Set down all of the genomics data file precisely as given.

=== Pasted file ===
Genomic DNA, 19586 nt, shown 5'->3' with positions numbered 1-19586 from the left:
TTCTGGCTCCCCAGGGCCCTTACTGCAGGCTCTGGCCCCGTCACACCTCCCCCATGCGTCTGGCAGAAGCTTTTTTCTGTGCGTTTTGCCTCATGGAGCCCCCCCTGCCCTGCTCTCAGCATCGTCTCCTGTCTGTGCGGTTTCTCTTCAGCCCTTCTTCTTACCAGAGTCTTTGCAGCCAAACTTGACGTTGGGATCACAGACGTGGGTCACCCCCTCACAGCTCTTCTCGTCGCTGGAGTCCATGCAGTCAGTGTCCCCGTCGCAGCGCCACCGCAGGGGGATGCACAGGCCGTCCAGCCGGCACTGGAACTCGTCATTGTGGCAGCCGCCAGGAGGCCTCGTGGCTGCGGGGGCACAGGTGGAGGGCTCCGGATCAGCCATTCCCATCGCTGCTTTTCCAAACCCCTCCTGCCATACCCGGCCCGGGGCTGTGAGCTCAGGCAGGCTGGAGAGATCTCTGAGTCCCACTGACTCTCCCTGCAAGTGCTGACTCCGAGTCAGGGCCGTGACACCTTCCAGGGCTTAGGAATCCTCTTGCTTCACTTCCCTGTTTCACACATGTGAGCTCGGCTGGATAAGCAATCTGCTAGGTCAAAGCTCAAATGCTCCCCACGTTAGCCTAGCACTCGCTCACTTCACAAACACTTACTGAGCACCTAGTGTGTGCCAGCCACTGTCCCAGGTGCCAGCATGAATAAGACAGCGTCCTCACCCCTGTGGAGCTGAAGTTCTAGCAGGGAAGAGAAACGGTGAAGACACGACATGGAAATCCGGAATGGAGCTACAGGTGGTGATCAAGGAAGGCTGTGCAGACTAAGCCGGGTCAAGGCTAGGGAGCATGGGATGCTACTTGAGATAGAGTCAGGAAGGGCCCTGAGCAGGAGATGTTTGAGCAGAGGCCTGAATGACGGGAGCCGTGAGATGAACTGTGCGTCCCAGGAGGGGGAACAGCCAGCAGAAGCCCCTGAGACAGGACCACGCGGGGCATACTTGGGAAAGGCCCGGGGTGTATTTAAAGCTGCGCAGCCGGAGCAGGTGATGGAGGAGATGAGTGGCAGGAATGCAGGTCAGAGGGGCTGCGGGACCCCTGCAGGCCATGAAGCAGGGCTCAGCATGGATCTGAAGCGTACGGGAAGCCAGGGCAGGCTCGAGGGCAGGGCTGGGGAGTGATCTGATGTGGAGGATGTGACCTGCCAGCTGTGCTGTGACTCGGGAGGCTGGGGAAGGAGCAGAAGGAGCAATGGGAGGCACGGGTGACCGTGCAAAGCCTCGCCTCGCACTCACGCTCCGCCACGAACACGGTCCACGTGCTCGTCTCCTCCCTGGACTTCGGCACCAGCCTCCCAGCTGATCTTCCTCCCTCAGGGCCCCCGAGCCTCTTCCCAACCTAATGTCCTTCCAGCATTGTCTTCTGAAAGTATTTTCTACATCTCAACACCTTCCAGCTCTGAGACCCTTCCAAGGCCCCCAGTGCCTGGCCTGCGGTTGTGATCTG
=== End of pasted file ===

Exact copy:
Genomic DNA, 19586 nt, shown 5'->3' with positions numbered 1-19586 from the left:
TTCTGGCTCCCCAGGGCCCTTACTGCAGGCTCTGGCCCCGTCACACCTCCCCCATGCGTCTGGCAGAAGCTTTTTTCTGTGCGTTTTGCCTCATGGAGCCCCCCCTGCCCTGCTCTCAGCATCGTCTCCTGTCTGTGCGGTTTCTCTTCAGCCCTTCTTCTTACCAGAGTCTTTGCAGCCAAACTTGACGTTGGGATCACAGACGTGGGTCACCCCCTCACAGCTCTTCTCGTCGCTGGAGTCCATGCAGTCAGTGTCCCCGTCGCAGCGCCACCGCAGGGGGATGCACAGGCCGTCCAGCCGGCACTGGAACTCGTCATTGTGGCAGCCGCCAGGAGGCCTCGTGGCTGCGGGGGCACAGGTGGAGGGCTCCGGATCAGCCATTCCCATCGCTGCTTTTCCAAACCCCTCCTGCCATACCCGGCCCGGGGCTGTGAGCTCAGGCAGGCTGGAGAGATCTCTGAGTCCCACTGACTCTCCCTGCAAGTGCTGACTCCGAGTCAGGGCCGTGACACCTTCCAGGGCTTAGGAATCCTCTTGCTTCACTTCCCTGTTTCACACATGTGAGCTCGGCTGGATAAGCAATCTGCTAGGTCAAAGCTCAAATGCTCCCCACGTTAGCCTAGCACTCGCTCACTTCACAAACACTTACTGAGCACCTAGTGTGTGCCAGCCACTGTCCCAGGTGCCAGCATGAATAAGACAGCGTCCTCACCCCTGTGGAGCTGAAGTTCTAGCAGGGAAGAGAAACGGTGAAGACACGACATGGAAATCCGGAATGGAGCTACAGGTGGTGATCAAGGAAGGCTGTGCAGACTAAGCCGGGTCAAGGCTAGGGAGCATGGGATGCTACTTGAGATAGAGTCAGGAAGGGCCCTGAGCAGGAGATGTTTGAGCAGAGGCCTGAATGACGGGAGCCGTGAGATGAACTGTGCGTCCCAGGAGGGGGAACAGCCAGCAGAAGCCCCTGAGACAGGACCACGCGGGGCATACTTGGGAAAGGCCCGGGGTGTATTTAAAGCTGCGCAGCCGGAGCAGGTGATGGAGGAGATGAGTGGCAGGAATGCAGGTCAGAGGGGCTGCGGGACCCCTGCAGGCCATGAAGCAGGGCTCAGCATGGATCTGAAGCGTACGGGAAGCCAGGGCAGGCTCGAGGGCAGGGCTGGGGAGTGATCTGATGTGGAGGATGTGACCTGCCAGCTGTGCTGTGACTCGGGAGGCTGGGGAAGGAGCAGAAGGAGCAATGGGAGGCACGGGTGACCGTGCAAAGCCTCGCCTCGCACTCACGCTCCGCCACGAACACGGTCCACGTGCTCGTCTCCTCCCTGGACTTCGGCACCAGCCTCCCAGCTGATCTTCCTCCCTCAGGGCCCCCGAGCCTCTTCCCAACCTAATGTCCTTCCAGCATTGTCTTCTGAAAGTATTTTCTACATCTCAACACCTTCCAGCTCTGAGACCCTTCCAAGGCCCCCAGTGCCTGGCCTGCGGTTGTGATCTG